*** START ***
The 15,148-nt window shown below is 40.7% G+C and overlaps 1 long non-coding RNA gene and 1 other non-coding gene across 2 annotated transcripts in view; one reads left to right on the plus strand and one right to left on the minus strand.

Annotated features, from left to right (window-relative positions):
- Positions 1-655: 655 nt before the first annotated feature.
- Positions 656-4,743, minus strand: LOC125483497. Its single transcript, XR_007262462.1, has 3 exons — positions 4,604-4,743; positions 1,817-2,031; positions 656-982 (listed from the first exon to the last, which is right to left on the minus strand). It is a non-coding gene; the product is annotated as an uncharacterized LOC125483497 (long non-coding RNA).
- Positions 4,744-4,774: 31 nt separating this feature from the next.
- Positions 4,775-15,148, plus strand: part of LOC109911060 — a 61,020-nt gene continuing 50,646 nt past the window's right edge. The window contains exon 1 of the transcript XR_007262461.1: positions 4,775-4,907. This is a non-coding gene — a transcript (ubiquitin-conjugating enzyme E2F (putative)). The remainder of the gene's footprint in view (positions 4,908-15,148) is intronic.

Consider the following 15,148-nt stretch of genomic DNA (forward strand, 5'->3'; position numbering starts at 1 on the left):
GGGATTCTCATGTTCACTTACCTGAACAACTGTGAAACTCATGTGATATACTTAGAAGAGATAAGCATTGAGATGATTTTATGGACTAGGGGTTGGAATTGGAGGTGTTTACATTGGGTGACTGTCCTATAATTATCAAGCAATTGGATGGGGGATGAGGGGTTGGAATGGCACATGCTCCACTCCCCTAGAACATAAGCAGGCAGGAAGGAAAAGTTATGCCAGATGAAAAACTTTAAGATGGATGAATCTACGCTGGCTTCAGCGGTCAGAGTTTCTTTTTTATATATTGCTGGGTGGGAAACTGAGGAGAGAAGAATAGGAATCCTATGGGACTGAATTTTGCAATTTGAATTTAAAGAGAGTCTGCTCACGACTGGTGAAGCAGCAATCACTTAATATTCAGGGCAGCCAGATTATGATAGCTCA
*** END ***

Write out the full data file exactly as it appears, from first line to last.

The 15,148-nt window shown below is 40.7% G+C and overlaps 1 long non-coding RNA gene and 1 other non-coding gene across 2 annotated transcripts in view; one reads left to right on the plus strand and one right to left on the minus strand.

Annotated features, from left to right (window-relative positions):
- Positions 1-655: 655 nt before the first annotated feature.
- Positions 656-4,743, minus strand: LOC125483497. Its single transcript, XR_007262462.1, has 3 exons — positions 4,604-4,743; positions 1,817-2,031; positions 656-982 (listed from the first exon to the last, which is right to left on the minus strand). It is a non-coding gene; the product is annotated as an uncharacterized LOC125483497 (long non-coding RNA).
- Positions 4,744-4,774: 31 nt separating this feature from the next.
- Positions 4,775-15,148, plus strand: part of LOC109911060 — a 61,020-nt gene continuing 50,646 nt past the window's right edge. The window contains exon 1 of the transcript XR_007262461.1: positions 4,775-4,907. This is a non-coding gene — a transcript (ubiquitin-conjugating enzyme E2F (putative)). The remainder of the gene's footprint in view (positions 4,908-15,148) is intronic.

Consider the following 15,148-nt stretch of genomic DNA (forward strand, 5'->3'; position numbering starts at 1 on the left):
GGGATTCTCATGTTCACTTACCTGAACAACTGTGAAACTCATGTGATATACTTAGAAGAGATAAGCATTGAGATGATTTTATGGACTAGGGGTTGGAATTGGAGGTGTTTACATTGGGTGACTGTCCTATAATTATCAAGCAATTGGATGGGGGATGAGGGGTTGGAATGGCACATGCTCCACTCCCCTAGAACATAAGCAGGCAGGAAGGAAAAGTTATGCCAGATGAAAAACTTTAAGATGGATGAATCTACGCTGGCTTCAGCGGTCAGAGTTTCTTTTTTATATATTGCTGGGTGGGAAACTGAGGAGAGAAGAATAGGAATCCTATGGGACTGAATTTTGCAATTTGAATTTAAAGAGAGTCTGCTCACGACTGGTGAAGCAGCAATCACTTAATATTCAGGGCAGCCAGATTATGATAGCTCA